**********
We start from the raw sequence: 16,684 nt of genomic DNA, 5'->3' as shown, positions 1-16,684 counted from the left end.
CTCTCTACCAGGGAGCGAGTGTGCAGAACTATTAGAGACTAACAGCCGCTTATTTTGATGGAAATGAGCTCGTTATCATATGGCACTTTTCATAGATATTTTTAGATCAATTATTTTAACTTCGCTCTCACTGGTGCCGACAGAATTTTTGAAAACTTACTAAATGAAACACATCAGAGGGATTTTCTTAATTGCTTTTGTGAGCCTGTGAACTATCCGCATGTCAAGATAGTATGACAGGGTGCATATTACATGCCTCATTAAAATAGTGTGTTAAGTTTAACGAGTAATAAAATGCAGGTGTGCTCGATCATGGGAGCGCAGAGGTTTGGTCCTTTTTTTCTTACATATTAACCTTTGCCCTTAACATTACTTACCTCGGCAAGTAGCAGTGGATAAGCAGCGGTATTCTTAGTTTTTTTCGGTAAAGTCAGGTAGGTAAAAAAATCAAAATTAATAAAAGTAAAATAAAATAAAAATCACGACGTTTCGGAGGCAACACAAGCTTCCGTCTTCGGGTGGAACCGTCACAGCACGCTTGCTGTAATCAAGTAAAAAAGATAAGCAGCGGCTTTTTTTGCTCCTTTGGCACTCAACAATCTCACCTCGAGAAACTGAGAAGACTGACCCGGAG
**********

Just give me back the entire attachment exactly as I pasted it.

We start from the raw sequence: 16,684 nt of genomic DNA, 5'->3' as shown, positions 1-16,684 counted from the left end.
CTCTCTACCAGGGAGCGAGTGTGCAGAACTATTAGAGACTAACAGCCGCTTATTTTGATGGAAATGAGCTCGTTATCATATGGCACTTTTCATAGATATTTTTAGATCAATTATTTTAACTTCGCTCTCACTGGTGCCGACAGAATTTTTGAAAACTTACTAAATGAAACACATCAGAGGGATTTTCTTAATTGCTTTTGTGAGCCTGTGAACTATCCGCATGTCAAGATAGTATGACAGGGTGCATATTACATGCCTCATTAAAATAGTGTGTTAAGTTTAACGAGTAATAAAATGCAGGTGTGCTCGATCATGGGAGCGCAGAGGTTTGGTCCTTTTTTTCTTACATATTAACCTTTGCCCTTAACATTACTTACCTCGGCAAGTAGCAGTGGATAAGCAGCGGTATTCTTAGTTTTTTTCGGTAAAGTCAGGTAGGTAAAAAAATCAAAATTAATAAAAGTAAAATAAAATAAAAATCACGACGTTTCGGAGGCAACACAAGCTTCCGTCTTCGGGTGGAACCGTCACAGCACGCTTGCTGTAATCAAGTAAAAAAGATAAGCAGCGGCTTTTTTTGCTCCTTTGGCACTCAACAATCTCACCTCGAGAAACTGAGAAGACTGACCCGGAG